Premier League stars Sadio Mane and Mohamed Salah head to Africa for 2023 Cup of Nations (Afcon) qualifiers weary and disappointed after a 70-match season that ended with Liverpool's Champions League final loss.

Mane-inspired defending champions Senegal host Benin and visit Rwanda in Group L and should secure maximum points in a competition where section winners and runners-up secure tournament places.

Salah-captained Egypt begin with a home match against Guinea in Group D, then travel to Malawi to face Ethiopia, none of whose grounds meet international standards.

The first three of 46 matchday one and two qualifiers are scheduled for Wednesday and the last three for June 13.

Another Premier League star, winger Riyad Mahrez from champions Manchester City, cannot lead Algeria against Uganda and Tanzania in Group F due to an undisclosed injury.

Barcelona forward Pierre-Emerick Aubameyang will be a notable absentee when Gabon tackle the Democratic Republic of Congo and Mauritania in Group I, having announced his retirement from international football.

But the spotlight, as always, will be on Anfield teammates Mane and Salah, the last two winners of the African Footballer of the Year title.

According to global footballers' union Fifpro, both forwards made 70th appearances in the 2021-2022 season when playing for Liverpool in the 1-0 Champions League final defeat by Real Madrid last Saturday.

Fifpro believe footballers should not play more than 55 matches in a season, warning that stars like Mane and Salah are being pushed to their physical limits.

Vincent Gouttebarge, the Fifpro chief medical officer, sent a stark message: "This kind of working environment is conducive to the development of mental health problems."

Liverpool manager Jurgen Klopp is sympathetic to his African stars, saying "Mane and Salah have two weeks off a year in a physically demanding job".

Short flying distances between European countries help national team stars, but Mane, Salah and hundreds of other Africans regularly face many hours in the air, punctuated by lengthy stop-overs.

When South African sides play in north Africa, they usually travel via the United Arab Emirates or Qatar due to the absence of direct flights and to cut costs.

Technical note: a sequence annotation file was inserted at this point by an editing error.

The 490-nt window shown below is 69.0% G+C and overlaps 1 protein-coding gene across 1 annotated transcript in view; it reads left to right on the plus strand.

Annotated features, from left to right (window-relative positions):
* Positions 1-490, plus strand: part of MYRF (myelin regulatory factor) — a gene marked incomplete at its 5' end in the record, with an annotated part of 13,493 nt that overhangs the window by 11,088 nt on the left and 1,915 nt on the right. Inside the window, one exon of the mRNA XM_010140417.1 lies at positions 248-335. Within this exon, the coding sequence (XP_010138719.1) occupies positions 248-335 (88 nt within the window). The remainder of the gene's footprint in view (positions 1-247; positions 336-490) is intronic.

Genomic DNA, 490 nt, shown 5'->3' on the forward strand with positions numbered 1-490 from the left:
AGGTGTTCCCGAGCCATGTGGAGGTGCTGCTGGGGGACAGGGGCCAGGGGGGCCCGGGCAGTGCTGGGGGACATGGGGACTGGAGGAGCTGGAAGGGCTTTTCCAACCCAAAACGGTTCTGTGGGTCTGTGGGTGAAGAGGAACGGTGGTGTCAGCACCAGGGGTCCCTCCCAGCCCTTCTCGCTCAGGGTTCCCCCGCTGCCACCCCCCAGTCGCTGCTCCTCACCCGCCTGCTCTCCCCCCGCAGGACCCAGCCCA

While a few comparatively rich national football associations charter jets, it is not unusual for squads to be split into several travelling groups and take several days to reach a destination.

Adding to the logistical challenges facing officials is that 16 of the 45 countries competing for 23 places alongside the Ivory Coast next June cannot host matches due to sub-standard stadiums.

Morocco will stage the matches of Burkina Faso, Guinea-Bissau, Cape Verde, Mauritius and Liberia while South Africa serves as the temporary home for Mozambique, Namibia, Eswatini and Lesotho.

A Confederation of African Football (CAF) spokesman told AFP that "the pitch, dressing rooms and spectator facilities are inspected and other issues considered before deciding on suitability".

South Africa officially protested after Liberia announced they would play a home Group K match against Morocco in the north African kingdom.

A number of contenders will have new coaches, including top 10-ranked sides Nigeria, the Ivory Coast and Egypt.

Ivory Coast, who last hosted the Cup of Nations in 1984, chose Frenchman Jean-Louis Gasset and he faces a potentially awkward debut against Zambia in Yamoussoukro.

Little has gone right for the Zambians since a shock 2012 Cup of Nations final triumph over the Ivorians, and the Chipolopolo (Copper Bullets) failed to qualify for the last three editions.

But there is hope of a brighter future under recently hired Croat coach Aljosa Asanovic, who can call on Premier League performers Patson Daka of Leicester City and Enock Mwepu from Brighton and Hove Albion.

Portuguese Jose Peseiro began his reign as Nigeria boss with a 2-1 friendly loss to Mexico in the United Stars at the weekend and they also play Ecuador before tackling Sierra Leone and Mauritius in Group A.

Nigeria should be wary of Sierra Leone, who staged the greatest Cup of Nations qualifying comeback by wiping out a four-goal deficit to draw 4-4 with the Super Eagles in the previous edition.

Another Portuguese, Carlos Queiroz, could not agree on a contract extension with Egypt so Ehab Gabal swaps Cairo club Pyramids for one of the most demanding national team posts in Africa,

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